Sharpton, NJ Dem take stand for cold, hard cash, claim cash-less businesses are racist

Al Sharpton and Rep. Donald Payne Jr. (D-NJ) slammed businesses that have decided not to accept cash, calling the move “un-American” and invoking racism in their criticism.

Sharpton contended that the new, tech-savvy forms of payment used by some U.S. businesses are “discriminating” to certain low income and low educated “households of color” during MSNBC’s “Politics Nation” program Sunday. Payne, who joined the left-wing civil rights activist, has introduced legislation that would protect “currency as a form of payment for goods and services” in the U.S.

“Recently, you might have gone into a store or a restaurant and seen a familiar sign that reads ‘No cash accepted.’ Since the start of the pandemic, more and more businesses have decided to go cashless, taking only debit, credit, or phone apps as a form of payment,” Sharpton began.

“But whether it is for sanitary reasons or tech-savvy ones, the physical elimination of legal currency for consumer transactions is discriminating against an array of marginalized groups,” he continued as he introduced the New Jersey Democrat.

(Video: MSNBC)

Payne described his Payment Choice Act, which, according to his website, “would make it illegal for retail businesses to reject cash for in-person, consumer transactions at stores across the country.”

“Right now, there are about 55 million unbanked or underbanked people in this country. And this figure is sure to have increased after the financial insecurity, you know, caused by the — the Americans during the pandemic with the Covid-19. There are Americans who must use cash to pay for their daily necessities,” he continued before predictably bringing race into the debate. “And African-Americans as other minorities, as well as the elderly and disabled use cash the most. So we cannot reject them and their needs because they don’t have a credit card or Apple Pay.”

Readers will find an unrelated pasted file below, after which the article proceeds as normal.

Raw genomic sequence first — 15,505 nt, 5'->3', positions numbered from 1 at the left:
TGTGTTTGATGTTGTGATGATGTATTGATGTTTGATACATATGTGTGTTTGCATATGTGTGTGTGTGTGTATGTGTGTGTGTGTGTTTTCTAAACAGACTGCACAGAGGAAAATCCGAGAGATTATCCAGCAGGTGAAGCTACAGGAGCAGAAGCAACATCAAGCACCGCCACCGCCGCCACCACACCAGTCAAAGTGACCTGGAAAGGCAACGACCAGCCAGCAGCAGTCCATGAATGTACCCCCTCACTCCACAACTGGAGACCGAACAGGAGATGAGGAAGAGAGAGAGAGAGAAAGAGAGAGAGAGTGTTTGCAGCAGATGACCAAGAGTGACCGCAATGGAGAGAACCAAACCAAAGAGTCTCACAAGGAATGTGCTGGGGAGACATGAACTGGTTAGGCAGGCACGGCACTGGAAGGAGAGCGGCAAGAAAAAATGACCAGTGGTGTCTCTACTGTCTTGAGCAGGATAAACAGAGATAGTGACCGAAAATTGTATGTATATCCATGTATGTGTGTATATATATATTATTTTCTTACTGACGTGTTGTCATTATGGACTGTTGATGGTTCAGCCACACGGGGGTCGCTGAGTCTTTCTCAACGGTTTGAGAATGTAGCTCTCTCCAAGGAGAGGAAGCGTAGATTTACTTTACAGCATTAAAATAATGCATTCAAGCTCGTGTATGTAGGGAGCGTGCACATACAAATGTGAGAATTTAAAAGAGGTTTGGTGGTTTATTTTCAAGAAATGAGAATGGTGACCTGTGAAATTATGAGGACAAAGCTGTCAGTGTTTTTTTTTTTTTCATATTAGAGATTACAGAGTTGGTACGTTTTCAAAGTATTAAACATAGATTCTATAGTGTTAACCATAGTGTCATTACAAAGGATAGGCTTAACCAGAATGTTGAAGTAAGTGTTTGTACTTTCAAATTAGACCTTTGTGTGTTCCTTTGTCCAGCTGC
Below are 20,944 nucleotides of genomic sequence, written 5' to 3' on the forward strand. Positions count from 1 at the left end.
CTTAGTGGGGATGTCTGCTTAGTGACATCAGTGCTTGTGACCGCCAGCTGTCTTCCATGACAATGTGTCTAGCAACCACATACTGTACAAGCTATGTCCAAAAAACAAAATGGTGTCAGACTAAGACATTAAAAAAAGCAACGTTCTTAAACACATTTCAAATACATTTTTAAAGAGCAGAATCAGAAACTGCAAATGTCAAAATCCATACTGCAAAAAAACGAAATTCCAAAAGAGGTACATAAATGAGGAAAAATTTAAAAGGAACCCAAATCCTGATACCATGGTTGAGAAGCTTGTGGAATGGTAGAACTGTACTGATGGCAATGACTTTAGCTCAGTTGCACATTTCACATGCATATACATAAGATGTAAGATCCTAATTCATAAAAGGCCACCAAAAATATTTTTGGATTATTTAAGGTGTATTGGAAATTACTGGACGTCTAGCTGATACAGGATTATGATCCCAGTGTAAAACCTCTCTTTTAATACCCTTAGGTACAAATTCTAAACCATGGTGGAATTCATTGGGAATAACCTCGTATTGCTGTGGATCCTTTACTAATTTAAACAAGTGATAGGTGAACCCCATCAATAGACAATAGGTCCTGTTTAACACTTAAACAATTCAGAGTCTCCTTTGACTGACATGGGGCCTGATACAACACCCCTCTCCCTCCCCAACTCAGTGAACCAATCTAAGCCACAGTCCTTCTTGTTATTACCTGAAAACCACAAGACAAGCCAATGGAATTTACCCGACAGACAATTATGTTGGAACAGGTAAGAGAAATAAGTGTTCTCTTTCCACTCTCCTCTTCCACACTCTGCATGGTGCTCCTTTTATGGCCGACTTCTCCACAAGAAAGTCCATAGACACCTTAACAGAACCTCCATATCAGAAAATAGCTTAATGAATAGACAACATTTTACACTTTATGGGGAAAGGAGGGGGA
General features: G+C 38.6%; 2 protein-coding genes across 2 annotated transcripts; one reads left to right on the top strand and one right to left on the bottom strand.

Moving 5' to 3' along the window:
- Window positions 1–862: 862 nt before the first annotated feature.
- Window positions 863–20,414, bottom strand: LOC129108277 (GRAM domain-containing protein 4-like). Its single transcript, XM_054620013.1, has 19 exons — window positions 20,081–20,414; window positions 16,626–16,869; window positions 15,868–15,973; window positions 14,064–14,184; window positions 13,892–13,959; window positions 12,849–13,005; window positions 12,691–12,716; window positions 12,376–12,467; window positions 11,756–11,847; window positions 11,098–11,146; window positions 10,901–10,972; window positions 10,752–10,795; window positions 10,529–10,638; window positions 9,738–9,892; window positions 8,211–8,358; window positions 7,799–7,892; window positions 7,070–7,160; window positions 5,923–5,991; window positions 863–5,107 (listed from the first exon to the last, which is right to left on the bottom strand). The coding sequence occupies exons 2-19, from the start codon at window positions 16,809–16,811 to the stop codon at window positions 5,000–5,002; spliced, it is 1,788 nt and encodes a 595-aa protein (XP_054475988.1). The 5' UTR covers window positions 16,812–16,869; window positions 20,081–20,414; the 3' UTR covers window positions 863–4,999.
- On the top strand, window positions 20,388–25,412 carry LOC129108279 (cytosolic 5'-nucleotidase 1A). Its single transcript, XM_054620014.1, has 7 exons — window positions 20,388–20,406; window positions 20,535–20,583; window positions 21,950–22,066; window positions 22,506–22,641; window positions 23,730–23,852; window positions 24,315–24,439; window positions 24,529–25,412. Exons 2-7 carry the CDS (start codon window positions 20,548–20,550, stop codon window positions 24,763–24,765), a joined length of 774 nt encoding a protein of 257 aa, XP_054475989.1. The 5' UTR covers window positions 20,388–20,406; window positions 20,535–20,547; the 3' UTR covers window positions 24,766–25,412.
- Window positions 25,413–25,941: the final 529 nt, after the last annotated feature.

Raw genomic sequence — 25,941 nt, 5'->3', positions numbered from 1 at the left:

Sharpton referred to a 2019 survey that found that the unbanked or underbanked were “lower income, less educated households of color, specifically Black and Hispanic.”

“So if a business goes cashless, it alienates not just the unbanked, but the communities of color, too,” Sharpton said. “What is the solution here?”

Payne insisted that passing his bill would help ensure that “communities of color do not suffer discrimination” in the U.S. economy but admitted that “there are different reasons people are unbanked or underbanked.”

“Now, it could be lack of income, or a lack of access, or a lack of trust in banks and other financial institutions. So whatever the reason Americans should have the freedom to pay in the way that is most convenient to them,” he contended.

Sharpton pressed to ask “how is this allowed” after noting that stores will turn away those who do not have a credit card or smartphone with an application that provides a way to pay without cash.

“This is America — the land of choice, the land of freedom — and you should be able to pay in the manner in which is most comfortable to you,” Payne said.

“You know, minorities, and elderly, and the disabled are far more likely to be unbanked and underbanked. Being underbanked or unbanked affects 25% of African-Americans and Latinos, and close to one out of every five disabled Americans is impacted by that, and one out of 10 elderly are impacted. So stores who reject cash are rejecting these Americans as customers as well,” Payne continued. “This is just unacceptable. We cannot deny any American food and medicine simply because they are unable to play electronically. It’s just un-American, period.”

Sharpton chimed in to note that sporting venues and other businesses went cashless last year due to the coronavirus pandemic amid concerns over the physical handling of money.

“Business owners also might think that being cashless means being more efficient when it comes to checking customers out. What they may not have taken into account was just how exclusionary going cashless is,” he added, asking Payne, “What would you like to say to those businesses?”

“I think they need to ask themselves whether they really want to deny goods and services to minority, elderly, and disabled customers,” he replied. “This bill is about making sure all Americans have access to products and services offered in our country. To not accept a dollar bill — legal tender — seems un-American to me.”

Frieda Powers

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